Handy Hard Disk
JVC recently introduced its first high-definition camcorder in its Everio product line, the GZ-HD7. This 1920x1080i camcorder may be compact, but it captures colorful HD images with a host of auto and manual functions. It is well suited for the serious amateur looking for an unobtrusive HD camcorder capable of very long recording times.
The HD7 records in what JVC calls “FullHD” to a 60GB hard disk drive (HDD) as the primary media. It can also record to SDHC cards, using either of two lower data rate streams. A lot of the hoopla around the camcorder’s early introduction centered on JVC’s new variable rate MPEG-2 codec that is capable of 30Mbps, exceeding that of HDV’s 25Mbps. We’ll investigate how this may impact overall image quality.
Exterior and Navigation
Pick up the HD7 and you immediately get the sense you’re holding a serious tool. It weighs less than two pounds, but it feels very solid and well balanced. It’s also a fair amount wider than many camcorders in this class, providing ample area for the controls at the rear. The body is black but has three types of surfaces: matte plastic, brushed aluminum and a combination of glossy plastic and metal.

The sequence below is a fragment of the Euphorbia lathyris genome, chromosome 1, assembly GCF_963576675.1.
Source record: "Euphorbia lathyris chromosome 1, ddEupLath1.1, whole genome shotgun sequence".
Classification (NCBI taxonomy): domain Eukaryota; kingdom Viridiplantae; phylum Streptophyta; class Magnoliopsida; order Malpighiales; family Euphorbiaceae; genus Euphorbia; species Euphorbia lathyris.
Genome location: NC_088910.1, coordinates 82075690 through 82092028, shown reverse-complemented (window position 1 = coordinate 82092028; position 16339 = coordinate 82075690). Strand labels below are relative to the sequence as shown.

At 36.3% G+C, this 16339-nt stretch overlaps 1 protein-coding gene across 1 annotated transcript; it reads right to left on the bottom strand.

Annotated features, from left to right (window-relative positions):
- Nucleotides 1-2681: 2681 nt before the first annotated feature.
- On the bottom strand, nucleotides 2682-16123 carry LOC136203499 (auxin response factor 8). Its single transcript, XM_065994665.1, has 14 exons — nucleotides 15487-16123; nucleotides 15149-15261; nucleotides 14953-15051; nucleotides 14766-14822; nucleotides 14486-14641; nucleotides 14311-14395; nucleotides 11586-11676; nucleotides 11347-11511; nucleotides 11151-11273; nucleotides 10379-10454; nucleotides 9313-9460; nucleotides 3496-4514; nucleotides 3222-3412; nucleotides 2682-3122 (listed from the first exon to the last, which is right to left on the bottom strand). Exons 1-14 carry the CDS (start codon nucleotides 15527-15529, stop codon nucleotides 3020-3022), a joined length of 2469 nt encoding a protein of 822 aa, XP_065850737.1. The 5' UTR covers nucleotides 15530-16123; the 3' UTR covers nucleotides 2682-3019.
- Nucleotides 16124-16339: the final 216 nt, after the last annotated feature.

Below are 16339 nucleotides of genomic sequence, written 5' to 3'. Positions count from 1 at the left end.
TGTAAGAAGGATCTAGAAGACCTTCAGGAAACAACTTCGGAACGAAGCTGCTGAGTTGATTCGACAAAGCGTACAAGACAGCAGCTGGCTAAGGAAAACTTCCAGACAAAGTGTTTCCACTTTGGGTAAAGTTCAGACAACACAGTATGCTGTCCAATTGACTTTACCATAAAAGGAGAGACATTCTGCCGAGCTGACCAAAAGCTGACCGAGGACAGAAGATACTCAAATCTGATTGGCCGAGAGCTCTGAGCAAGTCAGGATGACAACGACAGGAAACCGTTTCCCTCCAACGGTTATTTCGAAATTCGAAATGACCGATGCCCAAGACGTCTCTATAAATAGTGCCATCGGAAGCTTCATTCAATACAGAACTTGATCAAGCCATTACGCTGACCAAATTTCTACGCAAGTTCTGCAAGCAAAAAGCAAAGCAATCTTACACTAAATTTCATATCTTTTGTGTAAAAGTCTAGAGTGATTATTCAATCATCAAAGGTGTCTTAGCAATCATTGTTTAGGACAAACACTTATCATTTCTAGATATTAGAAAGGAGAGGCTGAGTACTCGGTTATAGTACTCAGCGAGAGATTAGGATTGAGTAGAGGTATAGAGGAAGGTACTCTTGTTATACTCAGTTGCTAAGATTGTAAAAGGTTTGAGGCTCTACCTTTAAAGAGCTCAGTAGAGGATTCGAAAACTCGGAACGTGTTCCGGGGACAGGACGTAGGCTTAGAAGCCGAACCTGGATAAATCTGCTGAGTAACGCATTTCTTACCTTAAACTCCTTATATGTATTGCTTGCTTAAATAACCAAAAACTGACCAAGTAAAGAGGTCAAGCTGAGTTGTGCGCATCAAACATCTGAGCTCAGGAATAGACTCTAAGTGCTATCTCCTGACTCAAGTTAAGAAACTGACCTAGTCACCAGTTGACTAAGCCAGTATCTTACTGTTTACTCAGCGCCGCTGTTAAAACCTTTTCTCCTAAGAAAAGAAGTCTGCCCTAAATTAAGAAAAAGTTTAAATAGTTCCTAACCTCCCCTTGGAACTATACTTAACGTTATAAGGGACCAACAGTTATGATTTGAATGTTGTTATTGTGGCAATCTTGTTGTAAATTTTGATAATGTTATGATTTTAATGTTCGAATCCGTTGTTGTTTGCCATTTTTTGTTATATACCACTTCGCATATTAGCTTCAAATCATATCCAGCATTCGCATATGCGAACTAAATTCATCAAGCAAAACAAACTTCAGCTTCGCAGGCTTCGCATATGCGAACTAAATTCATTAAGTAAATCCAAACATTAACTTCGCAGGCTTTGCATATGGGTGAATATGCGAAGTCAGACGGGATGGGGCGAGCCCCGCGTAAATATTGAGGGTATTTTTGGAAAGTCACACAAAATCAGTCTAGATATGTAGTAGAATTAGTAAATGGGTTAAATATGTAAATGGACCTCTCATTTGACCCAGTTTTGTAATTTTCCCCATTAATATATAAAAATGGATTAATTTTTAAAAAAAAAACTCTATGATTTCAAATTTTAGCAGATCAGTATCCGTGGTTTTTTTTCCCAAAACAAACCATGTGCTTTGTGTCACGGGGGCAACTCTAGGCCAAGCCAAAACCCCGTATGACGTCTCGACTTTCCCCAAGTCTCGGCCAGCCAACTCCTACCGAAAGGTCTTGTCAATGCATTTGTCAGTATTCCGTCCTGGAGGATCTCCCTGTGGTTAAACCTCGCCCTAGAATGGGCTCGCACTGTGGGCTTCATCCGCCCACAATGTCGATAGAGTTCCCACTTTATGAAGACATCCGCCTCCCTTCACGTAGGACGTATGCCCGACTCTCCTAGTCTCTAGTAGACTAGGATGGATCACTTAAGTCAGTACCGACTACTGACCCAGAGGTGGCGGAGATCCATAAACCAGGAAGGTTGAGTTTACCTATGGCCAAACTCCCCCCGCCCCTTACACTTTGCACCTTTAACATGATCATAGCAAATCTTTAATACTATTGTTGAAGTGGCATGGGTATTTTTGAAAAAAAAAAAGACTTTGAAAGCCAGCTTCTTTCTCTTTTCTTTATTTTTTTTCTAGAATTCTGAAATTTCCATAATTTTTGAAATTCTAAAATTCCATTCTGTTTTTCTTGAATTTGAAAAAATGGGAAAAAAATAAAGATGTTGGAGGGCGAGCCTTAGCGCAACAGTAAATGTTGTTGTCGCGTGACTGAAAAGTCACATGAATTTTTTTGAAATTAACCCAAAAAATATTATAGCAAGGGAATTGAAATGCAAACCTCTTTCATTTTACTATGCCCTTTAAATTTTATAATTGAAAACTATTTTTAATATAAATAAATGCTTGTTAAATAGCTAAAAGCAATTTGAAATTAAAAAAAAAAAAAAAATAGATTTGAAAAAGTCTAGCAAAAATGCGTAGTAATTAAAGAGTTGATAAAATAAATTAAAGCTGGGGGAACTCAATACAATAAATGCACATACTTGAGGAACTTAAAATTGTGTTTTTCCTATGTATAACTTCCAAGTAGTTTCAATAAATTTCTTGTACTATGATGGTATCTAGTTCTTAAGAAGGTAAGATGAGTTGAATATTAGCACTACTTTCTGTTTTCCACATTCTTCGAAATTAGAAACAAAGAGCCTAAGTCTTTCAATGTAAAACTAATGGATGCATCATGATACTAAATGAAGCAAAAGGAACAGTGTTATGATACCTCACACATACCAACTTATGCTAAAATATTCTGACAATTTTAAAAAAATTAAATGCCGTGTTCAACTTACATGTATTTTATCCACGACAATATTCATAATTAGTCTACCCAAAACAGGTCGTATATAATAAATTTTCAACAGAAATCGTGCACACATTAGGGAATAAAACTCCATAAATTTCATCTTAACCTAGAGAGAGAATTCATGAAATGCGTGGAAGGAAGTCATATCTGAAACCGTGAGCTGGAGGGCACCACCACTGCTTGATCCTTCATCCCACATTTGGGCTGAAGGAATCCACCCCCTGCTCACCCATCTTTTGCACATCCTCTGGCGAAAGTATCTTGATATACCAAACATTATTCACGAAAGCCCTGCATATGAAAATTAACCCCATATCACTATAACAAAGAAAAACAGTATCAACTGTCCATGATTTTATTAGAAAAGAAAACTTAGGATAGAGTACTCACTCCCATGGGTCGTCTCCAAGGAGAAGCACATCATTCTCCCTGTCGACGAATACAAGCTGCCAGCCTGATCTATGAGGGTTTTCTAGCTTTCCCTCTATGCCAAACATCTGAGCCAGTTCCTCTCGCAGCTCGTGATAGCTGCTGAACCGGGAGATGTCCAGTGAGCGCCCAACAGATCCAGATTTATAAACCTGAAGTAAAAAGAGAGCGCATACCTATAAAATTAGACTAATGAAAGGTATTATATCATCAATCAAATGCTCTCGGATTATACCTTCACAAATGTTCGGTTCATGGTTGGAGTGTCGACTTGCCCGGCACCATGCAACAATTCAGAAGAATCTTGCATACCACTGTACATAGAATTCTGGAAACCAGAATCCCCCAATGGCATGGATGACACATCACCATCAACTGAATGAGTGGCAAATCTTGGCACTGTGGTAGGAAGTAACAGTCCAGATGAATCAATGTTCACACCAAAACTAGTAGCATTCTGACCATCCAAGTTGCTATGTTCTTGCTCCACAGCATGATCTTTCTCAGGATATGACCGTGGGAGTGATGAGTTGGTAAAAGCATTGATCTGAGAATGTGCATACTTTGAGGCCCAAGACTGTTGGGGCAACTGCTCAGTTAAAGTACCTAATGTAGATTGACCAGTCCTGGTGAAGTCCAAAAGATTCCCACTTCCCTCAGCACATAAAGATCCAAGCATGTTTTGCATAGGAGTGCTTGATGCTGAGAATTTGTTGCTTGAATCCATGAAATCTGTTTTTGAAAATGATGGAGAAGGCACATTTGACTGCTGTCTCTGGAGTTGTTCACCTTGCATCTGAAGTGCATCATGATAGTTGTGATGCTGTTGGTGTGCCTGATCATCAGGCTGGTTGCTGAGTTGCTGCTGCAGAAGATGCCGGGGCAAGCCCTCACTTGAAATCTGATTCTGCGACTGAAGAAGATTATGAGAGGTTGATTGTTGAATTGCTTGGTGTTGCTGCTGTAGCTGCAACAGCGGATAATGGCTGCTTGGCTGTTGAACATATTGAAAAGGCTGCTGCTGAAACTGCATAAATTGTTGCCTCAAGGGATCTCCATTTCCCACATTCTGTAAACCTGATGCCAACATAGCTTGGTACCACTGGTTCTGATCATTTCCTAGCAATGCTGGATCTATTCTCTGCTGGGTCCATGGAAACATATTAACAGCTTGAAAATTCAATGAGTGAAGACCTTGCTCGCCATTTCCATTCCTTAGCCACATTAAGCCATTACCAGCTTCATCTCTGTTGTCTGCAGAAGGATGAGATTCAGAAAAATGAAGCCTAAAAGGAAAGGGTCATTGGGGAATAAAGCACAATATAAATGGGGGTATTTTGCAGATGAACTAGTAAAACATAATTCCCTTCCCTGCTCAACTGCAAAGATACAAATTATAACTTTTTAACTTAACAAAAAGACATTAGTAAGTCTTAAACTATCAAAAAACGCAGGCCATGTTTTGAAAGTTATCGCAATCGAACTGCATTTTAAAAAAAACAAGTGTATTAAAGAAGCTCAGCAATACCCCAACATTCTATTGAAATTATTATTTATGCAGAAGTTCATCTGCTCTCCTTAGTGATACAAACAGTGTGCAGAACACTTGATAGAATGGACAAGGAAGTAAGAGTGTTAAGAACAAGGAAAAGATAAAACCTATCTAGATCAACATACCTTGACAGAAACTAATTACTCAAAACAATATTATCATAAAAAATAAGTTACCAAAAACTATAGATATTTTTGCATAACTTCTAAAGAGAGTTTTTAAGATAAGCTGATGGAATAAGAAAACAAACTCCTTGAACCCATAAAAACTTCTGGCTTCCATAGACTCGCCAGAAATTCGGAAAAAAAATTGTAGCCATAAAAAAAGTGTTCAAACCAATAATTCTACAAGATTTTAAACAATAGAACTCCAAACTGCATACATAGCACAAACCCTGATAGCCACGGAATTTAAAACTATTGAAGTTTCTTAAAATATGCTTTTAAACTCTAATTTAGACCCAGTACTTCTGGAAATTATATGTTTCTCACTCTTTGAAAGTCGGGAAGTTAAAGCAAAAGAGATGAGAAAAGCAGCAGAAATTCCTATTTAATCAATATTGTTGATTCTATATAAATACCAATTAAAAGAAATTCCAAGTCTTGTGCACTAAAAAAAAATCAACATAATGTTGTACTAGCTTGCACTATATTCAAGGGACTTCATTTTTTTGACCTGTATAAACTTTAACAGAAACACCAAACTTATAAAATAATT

The controls are laid out with quick access in mind. At the rear, the power, record, aperture, shutter and brightness buttons are within easy reach of your thumb. The brightness button gives you control over auto-exposure compensation. You control the values of each by using a small tensioned wheel that also falls naturally beneath your thumb. HDMI, USB and iLink connections tuck neatly under the horizontally-mounted battery.
Index, multi-function, mini-joystick (Set Lever) and function buttons adorn the left edge of the 2.8″ LCD monitor. The index gives you updated information on battery and HDD capacities. The Set Lever is the main navigation control and quick selection of low light (Nightalive) and program AE modes. The function button governs key manual settings, such as white balance, zebra levels, color bars and more. On top, you’ll find a very small zoom rocker and still photo button grouped on the right. On the top left are auto/manual and backlight compensation buttons. In the LCD bay panel, you have access to play/record mode, aperture priority, menu, direct backup, speaker and even an S-video connector.